In the first 11 months of 2019, foreign direct investment fell by nearly 30 percent from the same period in 2018, from $9.15 billion to $6.41 billion. This is according to the Bangko Sentral ng Pilipinas, which attributed the FDI decline to muted investor confidence and the uncertain global economic outlook.
This was even before the novel coronavirus forced the lockdown of entire cities in China, disrupting global supply chains and wreaking havoc on international tourism. The continuing nCoV threat struck during the Lunar New Year month – the peak travel season for the 1.4 billion people in China.
In the Philippines, which was also hit with the other whammy of Taal Volcano’s phreatic explosion on Jan. 12, the government is trying to drum up domestic tourism to make up for the cancellations due to the nCoV threat. People, however, are postponing even domestic travel plans as the coronavirus continues to spread like African swine fever.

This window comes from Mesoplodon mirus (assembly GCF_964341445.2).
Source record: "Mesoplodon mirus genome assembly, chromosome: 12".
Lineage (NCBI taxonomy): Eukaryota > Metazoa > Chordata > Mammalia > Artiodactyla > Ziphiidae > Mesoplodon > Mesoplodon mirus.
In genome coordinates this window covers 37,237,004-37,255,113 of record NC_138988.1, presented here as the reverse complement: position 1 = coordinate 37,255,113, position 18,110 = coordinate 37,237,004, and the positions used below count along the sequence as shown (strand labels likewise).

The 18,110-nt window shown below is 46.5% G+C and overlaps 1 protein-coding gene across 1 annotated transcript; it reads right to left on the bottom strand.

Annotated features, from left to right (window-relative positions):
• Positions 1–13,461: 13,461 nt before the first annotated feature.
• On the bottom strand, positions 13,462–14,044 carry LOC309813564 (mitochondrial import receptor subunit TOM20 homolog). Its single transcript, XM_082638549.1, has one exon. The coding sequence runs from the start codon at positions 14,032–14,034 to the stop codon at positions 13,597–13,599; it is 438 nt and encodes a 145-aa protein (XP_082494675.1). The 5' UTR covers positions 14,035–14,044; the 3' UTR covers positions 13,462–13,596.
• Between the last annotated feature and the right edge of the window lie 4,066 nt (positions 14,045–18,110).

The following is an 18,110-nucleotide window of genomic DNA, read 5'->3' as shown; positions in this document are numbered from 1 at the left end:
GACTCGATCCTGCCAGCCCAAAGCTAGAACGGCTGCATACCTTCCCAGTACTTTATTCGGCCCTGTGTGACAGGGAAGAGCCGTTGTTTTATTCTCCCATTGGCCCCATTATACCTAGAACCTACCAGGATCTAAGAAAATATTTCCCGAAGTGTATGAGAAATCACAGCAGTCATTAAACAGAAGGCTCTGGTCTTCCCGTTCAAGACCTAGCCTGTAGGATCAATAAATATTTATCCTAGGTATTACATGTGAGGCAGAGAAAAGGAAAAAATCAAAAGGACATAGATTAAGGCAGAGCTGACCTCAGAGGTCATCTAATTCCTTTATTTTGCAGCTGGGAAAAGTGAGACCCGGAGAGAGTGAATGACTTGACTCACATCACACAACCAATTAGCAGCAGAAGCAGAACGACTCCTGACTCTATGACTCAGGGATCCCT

Some quarters have warned that even the abrogation of the Visiting Forces Agreement between the Philippines and its treaty ally the United States could further dampen investor confidence, putting into question the reliability of its alliances at a time when the country badly needs to generate more jobs and livelihood sources.
The Germans have pointed out that the Philippines faces stiff competition from its Southeast Asian neighbors in attracting FDI, especially Vietnam. There is uncertainty over the loss of fiscal incentives under a proposed new law as well as the failure to respect the sanctity of contracts, according to German Ambassador Anke Reiffenstuel.
Investors have long expressed concern over inadequate infrastructure, red tape and restrictions on foreign business in this country. With nCoV adding to the woes, and the continuing threat of Taal’s eruption that could further disrupt businesses around economic zones, the government should be zealously pursuing measures to draw job-generating FDI away from the country’s neighbors.